Before him, I thought I had been in love… but that quickly turned out to be WRONG, wrong, wrong. Not only had I never actually said the words “I love you” out loud in a romantic way, but I had never really felt them either. I think I had been close a few times, sure, but nothing like the kind of love that I feel for Adam.

We kind of joke about how love came easily for us. We went on our first date last April 30th, then went away together two and a half weeks later and fell in love.

I will forever remember the exact moment when Adam told me he loved me (and yes, he said it first!). We were lying in bed together a month and a day after meeting, and I had been dying to say “I love you” for weeks. In fact, I had kind of slipped up a couple of days before but thought I had saved it by turning the phrase into something else. Turns out, he knew exactly what had happened.

But anyway. Leading up to the words, he told the story of us going away two weeks before and the very last thing we did on our trip together. And then he said it: That’s when he fell in love with me.

My heart soared, and I said it back right away.

And the rest, as they say, is history.

Looking back a year later, I am really glad that I never said those words to anyone else. It’s been an incredible year of being in love and happier than I could have ever imagined, and lots of growing as a person and as a partner. I wouldn’t trade it for anything in the world.

Happy “I love you” anniversary, Adam… from your fiancée who’s even more in love today than I was a year ago.

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It’s been a year since the start of my rom-com love story

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Last July I wrote about how my life turned into a rom-com cliché and that I was okay with it.

It was a post telling the tale of how I met Adam unexpectedly shortly after moving down to Florida. As you now know, the past year has been especially challenging as I slowly climbed out of the darkest place I’ve ever been to in my life. Meeting him had a lot to do with finding the courage and strength to turn my life around, and I can never give him enough credit for the love and support he has shown me.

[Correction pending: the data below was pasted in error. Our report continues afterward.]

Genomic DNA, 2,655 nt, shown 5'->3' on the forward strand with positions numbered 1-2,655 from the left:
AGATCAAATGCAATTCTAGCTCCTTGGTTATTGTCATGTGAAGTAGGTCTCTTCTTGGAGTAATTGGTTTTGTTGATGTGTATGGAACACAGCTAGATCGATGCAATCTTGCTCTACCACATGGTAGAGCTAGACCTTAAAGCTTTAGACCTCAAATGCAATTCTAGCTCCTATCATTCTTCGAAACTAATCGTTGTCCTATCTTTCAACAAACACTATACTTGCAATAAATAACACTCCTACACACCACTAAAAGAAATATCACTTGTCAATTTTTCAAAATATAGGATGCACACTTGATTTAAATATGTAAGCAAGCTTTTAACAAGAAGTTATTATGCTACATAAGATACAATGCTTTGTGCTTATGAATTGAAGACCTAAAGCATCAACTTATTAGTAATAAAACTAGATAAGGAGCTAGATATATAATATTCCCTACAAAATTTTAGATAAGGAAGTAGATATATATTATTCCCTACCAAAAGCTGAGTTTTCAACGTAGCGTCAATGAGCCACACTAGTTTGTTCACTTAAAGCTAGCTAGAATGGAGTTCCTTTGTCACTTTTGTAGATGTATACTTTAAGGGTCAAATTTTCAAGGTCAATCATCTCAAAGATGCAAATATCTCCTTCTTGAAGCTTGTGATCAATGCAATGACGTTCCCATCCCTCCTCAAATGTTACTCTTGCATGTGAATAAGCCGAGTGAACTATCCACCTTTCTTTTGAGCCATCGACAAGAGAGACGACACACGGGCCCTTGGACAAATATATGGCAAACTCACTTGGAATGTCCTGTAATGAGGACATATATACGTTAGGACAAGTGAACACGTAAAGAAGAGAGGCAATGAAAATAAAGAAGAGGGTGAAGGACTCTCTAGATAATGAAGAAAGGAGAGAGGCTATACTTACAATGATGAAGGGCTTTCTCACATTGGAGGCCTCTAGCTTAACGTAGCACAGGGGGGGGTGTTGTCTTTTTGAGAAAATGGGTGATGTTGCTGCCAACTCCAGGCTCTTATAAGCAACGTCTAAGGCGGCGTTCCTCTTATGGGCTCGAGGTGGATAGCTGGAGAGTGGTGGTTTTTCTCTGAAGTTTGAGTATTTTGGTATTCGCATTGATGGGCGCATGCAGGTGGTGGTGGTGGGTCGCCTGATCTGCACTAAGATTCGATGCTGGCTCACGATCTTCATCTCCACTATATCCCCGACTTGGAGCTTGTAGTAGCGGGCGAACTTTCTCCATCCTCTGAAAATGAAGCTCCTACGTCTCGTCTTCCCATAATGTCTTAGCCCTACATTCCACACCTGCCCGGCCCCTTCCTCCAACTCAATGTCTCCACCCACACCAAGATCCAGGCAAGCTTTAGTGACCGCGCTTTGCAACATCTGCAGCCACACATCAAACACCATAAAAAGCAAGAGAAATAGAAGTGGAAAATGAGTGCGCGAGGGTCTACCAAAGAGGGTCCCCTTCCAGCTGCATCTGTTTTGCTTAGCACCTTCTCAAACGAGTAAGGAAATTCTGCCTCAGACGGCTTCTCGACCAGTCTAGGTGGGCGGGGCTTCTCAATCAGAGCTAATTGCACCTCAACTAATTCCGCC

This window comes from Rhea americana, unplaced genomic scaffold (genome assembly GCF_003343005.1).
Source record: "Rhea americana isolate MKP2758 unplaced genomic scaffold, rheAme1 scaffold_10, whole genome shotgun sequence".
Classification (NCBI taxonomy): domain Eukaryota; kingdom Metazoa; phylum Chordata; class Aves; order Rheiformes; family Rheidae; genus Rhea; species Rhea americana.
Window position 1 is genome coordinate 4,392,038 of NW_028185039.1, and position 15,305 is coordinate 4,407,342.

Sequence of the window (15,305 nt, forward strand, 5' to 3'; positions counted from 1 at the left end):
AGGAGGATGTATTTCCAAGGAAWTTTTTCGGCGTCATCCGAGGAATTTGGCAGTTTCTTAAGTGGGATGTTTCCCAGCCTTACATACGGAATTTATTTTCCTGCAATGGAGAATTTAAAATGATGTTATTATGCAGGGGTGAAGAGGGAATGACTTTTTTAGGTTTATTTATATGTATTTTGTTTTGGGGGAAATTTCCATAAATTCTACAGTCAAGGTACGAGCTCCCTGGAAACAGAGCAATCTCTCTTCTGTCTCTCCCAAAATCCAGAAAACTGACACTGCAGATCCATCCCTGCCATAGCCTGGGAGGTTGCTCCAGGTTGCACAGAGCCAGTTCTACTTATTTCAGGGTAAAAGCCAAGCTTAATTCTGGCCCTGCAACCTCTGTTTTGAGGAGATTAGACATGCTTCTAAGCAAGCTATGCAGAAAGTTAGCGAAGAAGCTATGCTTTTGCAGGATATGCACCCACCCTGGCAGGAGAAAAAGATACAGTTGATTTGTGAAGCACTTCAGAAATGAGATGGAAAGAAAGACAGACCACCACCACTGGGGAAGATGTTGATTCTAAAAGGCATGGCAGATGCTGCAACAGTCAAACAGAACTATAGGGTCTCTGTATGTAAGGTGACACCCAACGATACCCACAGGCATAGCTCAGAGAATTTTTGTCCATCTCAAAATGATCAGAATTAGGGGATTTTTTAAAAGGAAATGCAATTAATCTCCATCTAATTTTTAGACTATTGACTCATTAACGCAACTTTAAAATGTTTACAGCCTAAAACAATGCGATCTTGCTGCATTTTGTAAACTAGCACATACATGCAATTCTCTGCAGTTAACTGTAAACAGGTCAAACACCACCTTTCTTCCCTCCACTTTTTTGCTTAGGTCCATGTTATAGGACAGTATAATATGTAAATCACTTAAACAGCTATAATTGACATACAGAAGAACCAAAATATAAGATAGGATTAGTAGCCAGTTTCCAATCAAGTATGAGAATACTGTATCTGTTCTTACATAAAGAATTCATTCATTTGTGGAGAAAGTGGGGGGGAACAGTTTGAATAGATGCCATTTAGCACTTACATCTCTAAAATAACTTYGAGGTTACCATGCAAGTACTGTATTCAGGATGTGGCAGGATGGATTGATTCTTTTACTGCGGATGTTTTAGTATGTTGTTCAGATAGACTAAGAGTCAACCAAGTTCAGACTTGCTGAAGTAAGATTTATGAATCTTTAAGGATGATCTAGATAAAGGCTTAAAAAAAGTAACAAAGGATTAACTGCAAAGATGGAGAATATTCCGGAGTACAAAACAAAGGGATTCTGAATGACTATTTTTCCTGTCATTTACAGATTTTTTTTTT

This past weekend, we celebrated our one year anniversary by going to the beach in Marco Island, FL, and spending a lovely day together. Doing a little day away was incredibly fun, and I am even more excited for part two of our anniversary celebration this coming weekend. We’re heading to Fort Lauderdale for a mini-vacay weekend, where we will stay in a fancy hotel and see Matilda the musical on tour. It’s a particularly perfect celebration of our two interests — since I’m a huge Broadway fan and he loves the work of Tim Minchin, who wrote the music and lyrics.

Since writing my initial post about Adam ten months ago, not much and a lot has changed. For one, we’ve now perfected our little love story. Whenever someone asks, it typically goes something like this:

I left NYC and moved back down to Florida at the end of April. Out of boredom, I turned on all of my dating apps back on a few days later and, exactly a week after the big move, we met for coffee. It was a four hour first date, followed quickly by a two hour second date and a seven hour third date. He was my first date after moving down to Florida, and quickly became my only one. We fell in love when we went away together on long weekend just two and a half weeks into dating. I moved in after a month and a half of being together. And the rest, as they say, is history.

Our incredible little rom-com cliché of a love story is still going strong a year after that first coffee date. In fact, we revisited that coffee shop on our six month anniversary and again this weekend. We shared dessert just as we had that first day and laughed about how my mom interrupted our date at the very end (yes, really!).

Adam still teases me about how I rushed off into the bathroom to compose myself after that, and I still joke that I can’t believe he asked me on that second date despite my mom showing up. But hey, when you know, you know, right?

That’s the mentality that has perpetuated our relationship from the very beginning, and it still holds true today. That’s not to say our relationship is perfect or ideal all of the time. We have our fights and have to get through difficult situations just like any couple. But what I wrote last July, about how I couldn’t have even dreamed of a relationship this great, is still true.

He is still the most incredible, generous, sweet and kind man that I have ever met. His love for me and support of me (and my career) has only continued to grow. In fact, he even gave up drinking shortly after we met because I’m in recovery and he wanted to be there for me. Even this gesture — giving up something he enjoys and has no problem with just because he loves me so incredibly much — has meant the world to me. And to be honest, I feel much stronger in my sobriety because of his constant support there.